The situation has radically changed with the assumption to power of the new government with the overwhelming popular mandate for peace and negotiated political settlement. The new government reciprocated positively to the unilateral cease-fire declared by our liberation organisation at the end of last year. It was at that stage the Norwegian facilitators were able to intervene constructively and work out a comprehensive cease-fire agreement. A mutually agreed cease-fire agreement with international monitors from Nordic and Scandinavian countries came into effect in February this year.

The most encouraging aspect of the current situation is that the cease-fire has held for the last seven months, without any serious violations. In this context I wish to compliment the foreign representatives of the Sri Lanka Monitoring Mission for their dedication, commitment and impartiality in ensuring the smooth implementation of the truce agreement.

Peace and stability are being restored in the island for the first time after two decades of sustained and relentless war that has torn the country apart. This positive atmosphere of peace has brought a sense of relief, hope and confidence to all major communities living in the island: the Tamils, the Sinhalese and the Muslims. A firm foundation has been laid for peace negotiations between the principal parties in conflict.

Normalcy of civilian life is slowly and systematically returning to the northeast of Sri Lanka, the homeland of the Tamils and Muslims, the region that has faced the brunt of the armed conflict. The north has suffered the most horrendous impact of the war, where the entire civilian infrastructure has been destroyed, where thousands of civilians have lost their lives, where one million people are internally displaced. The economic embargo imposed on the Tamil people for the last one decade has had a devastating effect on their social and economic life. This economic strangulation subjected our people to extreme poverty and severe deprivation. There is an urgent need for relief and assistance to the war affected people. Immediate steps should be undertaken without delay, to embark on a comprehensive program of resettlement, rehabilitation and reconstruction. This monumental task cannot be undertaken without the help and assistance of the international community. The concerned international governments, who have been supporting a negotiated settlement to the Tamil national question, should contribute generously for the reconstruction of the war-damaged economy of the northeast. Improving the conditions of existence of the war affected people and effecting normalcy, congenial for their economic revival, has become a necessary and crucial element in advancing and consolidating the peace process.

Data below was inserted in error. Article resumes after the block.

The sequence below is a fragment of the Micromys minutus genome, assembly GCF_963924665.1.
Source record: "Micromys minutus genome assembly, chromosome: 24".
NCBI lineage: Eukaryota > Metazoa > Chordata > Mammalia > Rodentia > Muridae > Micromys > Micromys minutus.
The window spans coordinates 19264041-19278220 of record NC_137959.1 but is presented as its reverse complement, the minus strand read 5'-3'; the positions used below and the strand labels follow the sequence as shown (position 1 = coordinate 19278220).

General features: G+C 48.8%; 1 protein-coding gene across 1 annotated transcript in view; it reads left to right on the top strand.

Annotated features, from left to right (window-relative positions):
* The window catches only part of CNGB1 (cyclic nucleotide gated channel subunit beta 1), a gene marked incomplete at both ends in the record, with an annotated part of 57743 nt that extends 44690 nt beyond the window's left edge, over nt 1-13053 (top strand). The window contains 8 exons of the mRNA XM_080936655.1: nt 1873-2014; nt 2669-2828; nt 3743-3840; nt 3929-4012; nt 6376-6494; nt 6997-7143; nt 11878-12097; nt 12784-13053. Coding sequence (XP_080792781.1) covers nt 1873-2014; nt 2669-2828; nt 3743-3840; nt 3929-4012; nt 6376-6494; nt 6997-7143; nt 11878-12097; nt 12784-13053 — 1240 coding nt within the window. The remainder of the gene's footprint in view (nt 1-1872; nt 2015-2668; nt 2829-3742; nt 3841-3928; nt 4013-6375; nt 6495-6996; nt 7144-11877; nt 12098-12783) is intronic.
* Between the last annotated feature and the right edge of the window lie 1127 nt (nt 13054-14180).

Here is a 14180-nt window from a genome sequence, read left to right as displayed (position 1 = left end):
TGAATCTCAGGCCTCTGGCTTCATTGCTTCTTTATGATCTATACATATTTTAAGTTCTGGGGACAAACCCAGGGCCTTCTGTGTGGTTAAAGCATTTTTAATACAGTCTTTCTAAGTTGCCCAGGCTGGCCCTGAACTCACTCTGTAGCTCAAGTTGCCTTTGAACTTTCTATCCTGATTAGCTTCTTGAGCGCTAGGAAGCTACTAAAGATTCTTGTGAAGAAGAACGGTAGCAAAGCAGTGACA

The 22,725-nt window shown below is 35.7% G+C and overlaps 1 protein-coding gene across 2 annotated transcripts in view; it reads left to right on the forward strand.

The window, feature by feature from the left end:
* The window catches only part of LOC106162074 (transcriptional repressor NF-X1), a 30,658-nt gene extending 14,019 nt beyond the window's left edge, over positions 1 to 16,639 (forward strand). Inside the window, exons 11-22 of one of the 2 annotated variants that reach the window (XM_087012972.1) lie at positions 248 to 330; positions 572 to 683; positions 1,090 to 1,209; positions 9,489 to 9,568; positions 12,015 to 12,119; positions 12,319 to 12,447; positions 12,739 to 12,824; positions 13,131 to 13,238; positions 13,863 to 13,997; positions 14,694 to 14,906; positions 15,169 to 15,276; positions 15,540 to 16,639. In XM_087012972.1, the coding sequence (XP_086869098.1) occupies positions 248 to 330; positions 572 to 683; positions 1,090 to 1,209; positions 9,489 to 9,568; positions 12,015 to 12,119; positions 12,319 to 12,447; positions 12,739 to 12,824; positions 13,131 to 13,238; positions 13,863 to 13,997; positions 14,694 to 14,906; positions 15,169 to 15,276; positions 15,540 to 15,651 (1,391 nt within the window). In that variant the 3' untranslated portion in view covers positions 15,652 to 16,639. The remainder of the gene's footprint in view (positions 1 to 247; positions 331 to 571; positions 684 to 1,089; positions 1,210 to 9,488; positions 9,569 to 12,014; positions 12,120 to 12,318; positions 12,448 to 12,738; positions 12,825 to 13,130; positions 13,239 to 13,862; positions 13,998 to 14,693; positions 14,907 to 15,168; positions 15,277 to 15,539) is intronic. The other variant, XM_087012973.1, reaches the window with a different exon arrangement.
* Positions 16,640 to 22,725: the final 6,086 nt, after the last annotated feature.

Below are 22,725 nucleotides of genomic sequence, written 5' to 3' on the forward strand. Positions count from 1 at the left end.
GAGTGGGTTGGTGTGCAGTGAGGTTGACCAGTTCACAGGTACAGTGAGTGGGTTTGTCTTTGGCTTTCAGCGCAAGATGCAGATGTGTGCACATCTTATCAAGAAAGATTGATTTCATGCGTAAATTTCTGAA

Over and above the intricate questions of conflict resolution and power sharing, the people expect a peace dividend; they require immediate relief to resolve their urgent, existential problems. Therefore, the peace process cannot be undertaken in isolation without taking parallel steps towards the economic recovery of the suffering population. The leaders of the Sri Lanka government have expressed a desire to transform the island into a successful Tiger economy. We appreciate their aspiration. Such an aspiration can best be realised by embracing the Tamil Tigers as their equal partners in the task of economic reconstruction of the country. The LTTE is the legitimate and authentic representative of the Tamil people. We have lived, fought and suffered with and for our people throughout the turbulent times of the war. We have a comprehensive knowledge of the socio-economic needs confronting the Tamil people. We have built an effective administrative structure for more than ten years which has sustained the social cohesion and law and order. Therefore, it is crucial that the LTTE should play a leading and pivotal role in administration as well as the economic development of the Northeast.

The deepest aspiration of our people is peace, a peace with justice and freedom; a permanent peace in which our people enjoy their right to self-determination and co-exist with others. Peace, stability and ethnic harmony are the foundations upon which the economic prosperity of the island can be built. Let us strive, genuinely, with hope and confidence, to consolidate these foundations at this forum to bring a peaceful and prosperous life to all peoples in the island.

Sattahip,
Chonburi
Thailand
16.09.02

Source: Secretariat for Coordinating the Peace Process (SCOPP), Government of Sri Lanka, Colombo